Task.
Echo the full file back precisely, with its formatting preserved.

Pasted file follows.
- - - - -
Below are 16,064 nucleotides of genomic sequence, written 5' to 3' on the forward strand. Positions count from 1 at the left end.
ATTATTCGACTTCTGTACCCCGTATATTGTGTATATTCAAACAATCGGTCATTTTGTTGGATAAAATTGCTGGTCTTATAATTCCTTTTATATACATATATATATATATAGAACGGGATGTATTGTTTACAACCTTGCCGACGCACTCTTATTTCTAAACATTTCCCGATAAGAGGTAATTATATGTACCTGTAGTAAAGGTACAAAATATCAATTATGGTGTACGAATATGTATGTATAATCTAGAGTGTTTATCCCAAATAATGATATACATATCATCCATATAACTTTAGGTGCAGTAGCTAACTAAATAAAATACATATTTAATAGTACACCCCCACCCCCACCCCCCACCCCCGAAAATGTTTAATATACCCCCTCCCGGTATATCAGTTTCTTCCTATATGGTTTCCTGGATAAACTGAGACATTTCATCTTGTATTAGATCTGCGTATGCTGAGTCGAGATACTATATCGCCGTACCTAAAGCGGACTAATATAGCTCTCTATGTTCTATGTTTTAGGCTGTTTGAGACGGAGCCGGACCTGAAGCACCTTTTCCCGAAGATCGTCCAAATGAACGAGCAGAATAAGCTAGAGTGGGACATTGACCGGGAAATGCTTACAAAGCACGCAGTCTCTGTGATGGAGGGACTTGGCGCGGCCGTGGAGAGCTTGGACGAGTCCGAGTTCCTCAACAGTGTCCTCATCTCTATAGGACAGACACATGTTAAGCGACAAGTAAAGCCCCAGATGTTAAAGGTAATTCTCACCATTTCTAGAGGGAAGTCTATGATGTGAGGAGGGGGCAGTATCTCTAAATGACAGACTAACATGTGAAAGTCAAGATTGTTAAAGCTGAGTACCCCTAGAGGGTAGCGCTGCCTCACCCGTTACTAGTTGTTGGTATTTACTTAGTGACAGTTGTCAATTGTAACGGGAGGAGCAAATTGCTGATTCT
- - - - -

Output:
Below are 16,064 nucleotides of genomic sequence, written 5' to 3' on the forward strand. Positions count from 1 at the left end.
ATTATTCGACTTCTGTACCCCGTATATTGTGTATATTCAAACAATCGGTCATTTTGTTGGATAAAATTGCTGGTCTTATAATTCCTTTTATATACATATATATATATATAGAACGGGATGTATTGTTTACAACCTTGCCGACGCACTCTTATTTCTAAACATTTCCCGATAAGAGGTAATTATATGTACCTGTAGTAAAGGTACAAAATATCAATTATGGTGTACGAATATGTATGTATAATCTAGAGTGTTTATCCCAAATAATGATATACATATCATCCATATAACTTTAGGTGCAGTAGCTAACTAAATAAAATACATATTTAATAGTACACCCCCACCCCCACCCCCCACCCCCGAAAATGTTTAATATACCCCCTCCCGGTATATCAGTTTCTTCCTATATGGTTTCCTGGATAAACTGAGACATTTCATCTTGTATTAGATCTGCGTATGCTGAGTCGAGATACTATATCGCCGTACCTAAAGCGGACTAATATAGCTCTCTATGTTCTATGTTTTAGGCTGTTTGAGACGGAGCCGGACCTGAAGCACCTTTTCCCGAAGATCGTCCAAATGAACGAGCAGAATAAGCTAGAGTGGGACATTGACCGGGAAATGCTTACAAAGCACGCAGTCTCTGTGATGGAGGGACTTGGCGCGGCCGTGGAGAGCTTGGACGAGTCCGAGTTCCTCAACAGTGTCCTCATCTCTATAGGACAGACACATGTTAAGCGACAAGTAAAGCCCCAGATGTTAAAGGTAATTCTCACCATTTCTAGAGGGAAGTCTATGATGTGAGGAGGGGGCAGTATCTCTAAATGACAGACTAACATGTGAAAGTCAAGATTGTTAAAGCTGAGTACCCCTAGAGGGTAGCGCTGCCTCACCCGTTACTAGTTGTTGGTATTTACTTAGTGACAGTTGTCAATTGTAACGGGAGGAGCAAATTGCTGATTCT